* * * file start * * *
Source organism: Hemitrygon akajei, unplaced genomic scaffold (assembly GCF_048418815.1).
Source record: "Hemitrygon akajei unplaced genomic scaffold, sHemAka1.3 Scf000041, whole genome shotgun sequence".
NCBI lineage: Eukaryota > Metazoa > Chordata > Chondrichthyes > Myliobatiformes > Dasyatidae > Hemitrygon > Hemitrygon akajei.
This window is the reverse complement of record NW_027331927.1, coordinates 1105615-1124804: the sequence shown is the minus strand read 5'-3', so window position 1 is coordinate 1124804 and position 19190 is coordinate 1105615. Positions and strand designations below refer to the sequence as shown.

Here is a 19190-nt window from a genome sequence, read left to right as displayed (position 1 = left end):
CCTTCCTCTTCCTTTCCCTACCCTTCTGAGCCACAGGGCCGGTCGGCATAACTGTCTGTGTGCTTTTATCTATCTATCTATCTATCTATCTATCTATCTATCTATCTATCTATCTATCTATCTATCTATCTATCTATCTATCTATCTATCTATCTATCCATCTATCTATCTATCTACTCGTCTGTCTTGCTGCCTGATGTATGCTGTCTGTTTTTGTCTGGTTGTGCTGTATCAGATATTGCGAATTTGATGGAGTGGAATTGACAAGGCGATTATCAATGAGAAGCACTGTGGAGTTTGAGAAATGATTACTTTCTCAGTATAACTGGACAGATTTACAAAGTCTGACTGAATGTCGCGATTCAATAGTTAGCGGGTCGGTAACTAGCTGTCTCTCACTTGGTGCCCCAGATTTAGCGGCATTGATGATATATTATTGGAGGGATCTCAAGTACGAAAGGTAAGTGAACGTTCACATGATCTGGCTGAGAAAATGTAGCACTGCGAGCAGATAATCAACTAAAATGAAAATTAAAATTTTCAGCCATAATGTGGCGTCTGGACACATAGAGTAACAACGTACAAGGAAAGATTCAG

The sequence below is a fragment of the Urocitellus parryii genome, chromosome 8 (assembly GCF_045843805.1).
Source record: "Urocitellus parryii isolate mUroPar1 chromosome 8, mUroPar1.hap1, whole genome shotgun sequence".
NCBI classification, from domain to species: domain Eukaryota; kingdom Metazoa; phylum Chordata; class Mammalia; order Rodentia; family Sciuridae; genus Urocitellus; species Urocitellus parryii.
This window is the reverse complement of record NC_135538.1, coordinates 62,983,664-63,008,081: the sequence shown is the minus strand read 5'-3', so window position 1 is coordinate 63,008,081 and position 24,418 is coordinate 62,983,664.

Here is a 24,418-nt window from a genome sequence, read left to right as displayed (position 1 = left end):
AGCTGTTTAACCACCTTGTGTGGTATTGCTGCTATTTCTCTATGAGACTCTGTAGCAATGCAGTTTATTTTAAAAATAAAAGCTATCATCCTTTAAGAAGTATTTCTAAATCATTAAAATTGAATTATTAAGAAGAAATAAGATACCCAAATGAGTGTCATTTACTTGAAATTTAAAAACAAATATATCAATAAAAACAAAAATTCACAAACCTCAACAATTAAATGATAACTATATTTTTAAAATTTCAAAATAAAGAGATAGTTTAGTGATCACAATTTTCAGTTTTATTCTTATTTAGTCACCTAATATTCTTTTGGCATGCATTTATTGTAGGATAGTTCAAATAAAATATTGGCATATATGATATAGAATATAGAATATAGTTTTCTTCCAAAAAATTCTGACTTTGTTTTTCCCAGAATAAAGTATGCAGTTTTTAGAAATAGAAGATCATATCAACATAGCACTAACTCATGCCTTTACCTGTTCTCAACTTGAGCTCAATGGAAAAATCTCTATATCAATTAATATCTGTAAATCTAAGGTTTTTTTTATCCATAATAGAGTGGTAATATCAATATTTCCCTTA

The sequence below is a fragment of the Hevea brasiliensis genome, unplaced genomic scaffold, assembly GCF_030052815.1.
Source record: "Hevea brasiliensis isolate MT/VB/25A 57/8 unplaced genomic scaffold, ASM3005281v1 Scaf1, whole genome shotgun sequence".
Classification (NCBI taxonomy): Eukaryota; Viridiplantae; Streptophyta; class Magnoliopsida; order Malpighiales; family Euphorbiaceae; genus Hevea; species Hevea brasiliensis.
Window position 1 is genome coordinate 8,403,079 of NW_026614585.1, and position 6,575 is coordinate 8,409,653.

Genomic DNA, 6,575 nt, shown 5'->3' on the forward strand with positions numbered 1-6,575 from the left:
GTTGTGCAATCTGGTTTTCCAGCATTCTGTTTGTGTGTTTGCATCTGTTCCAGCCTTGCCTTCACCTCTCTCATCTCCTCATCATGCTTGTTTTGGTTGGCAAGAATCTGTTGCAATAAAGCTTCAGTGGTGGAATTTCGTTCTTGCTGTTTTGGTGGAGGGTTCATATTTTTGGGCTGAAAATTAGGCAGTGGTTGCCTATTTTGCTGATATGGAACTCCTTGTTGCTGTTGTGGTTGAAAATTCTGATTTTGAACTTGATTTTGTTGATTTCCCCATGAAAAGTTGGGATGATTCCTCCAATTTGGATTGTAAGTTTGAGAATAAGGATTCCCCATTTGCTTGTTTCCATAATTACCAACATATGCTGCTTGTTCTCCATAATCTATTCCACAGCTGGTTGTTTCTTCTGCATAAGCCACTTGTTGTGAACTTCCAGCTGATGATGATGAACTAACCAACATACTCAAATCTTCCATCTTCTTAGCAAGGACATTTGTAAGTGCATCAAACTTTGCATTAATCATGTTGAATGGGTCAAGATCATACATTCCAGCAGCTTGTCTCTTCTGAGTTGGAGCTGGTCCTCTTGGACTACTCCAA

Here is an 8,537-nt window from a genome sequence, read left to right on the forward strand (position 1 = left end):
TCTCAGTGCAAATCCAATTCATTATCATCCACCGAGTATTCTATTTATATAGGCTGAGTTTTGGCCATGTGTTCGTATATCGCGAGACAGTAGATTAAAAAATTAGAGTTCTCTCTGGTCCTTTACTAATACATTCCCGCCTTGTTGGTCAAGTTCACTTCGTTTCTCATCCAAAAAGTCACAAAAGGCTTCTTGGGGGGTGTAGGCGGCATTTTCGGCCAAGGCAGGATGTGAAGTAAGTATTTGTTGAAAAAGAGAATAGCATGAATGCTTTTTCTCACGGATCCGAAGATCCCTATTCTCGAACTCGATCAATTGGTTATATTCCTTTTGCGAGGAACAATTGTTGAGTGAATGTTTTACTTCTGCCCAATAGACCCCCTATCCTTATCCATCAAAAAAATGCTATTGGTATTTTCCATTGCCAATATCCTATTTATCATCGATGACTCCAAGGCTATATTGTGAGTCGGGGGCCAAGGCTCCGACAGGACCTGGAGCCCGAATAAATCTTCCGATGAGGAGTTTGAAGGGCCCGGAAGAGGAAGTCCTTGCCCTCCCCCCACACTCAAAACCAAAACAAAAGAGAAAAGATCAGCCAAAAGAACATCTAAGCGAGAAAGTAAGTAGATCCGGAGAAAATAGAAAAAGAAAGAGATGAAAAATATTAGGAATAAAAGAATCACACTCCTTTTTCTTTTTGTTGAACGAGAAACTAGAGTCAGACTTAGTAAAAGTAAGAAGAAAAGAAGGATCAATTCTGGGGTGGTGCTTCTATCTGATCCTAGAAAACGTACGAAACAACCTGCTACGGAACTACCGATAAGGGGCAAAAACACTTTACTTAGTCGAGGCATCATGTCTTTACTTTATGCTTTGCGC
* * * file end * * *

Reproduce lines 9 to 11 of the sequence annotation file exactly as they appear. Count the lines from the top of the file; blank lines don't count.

NCBI classification, from domain to species: domain Eukaryota; kingdom Metazoa; phylum Chordata; class Mammalia; order Rodentia; family Sciuridae; genus Urocitellus; species Urocitellus parryii.
This window is the reverse complement of record NC_135538.1, coordinates 62,983,664-63,008,081: the sequence shown is the minus strand read 5'-3', so window position 1 is coordinate 63,008,081 and position 24,418 is coordinate 62,983,664.

Here is a 24,418-nt window from a genome sequence, read left to right as displayed (position 1 = left end):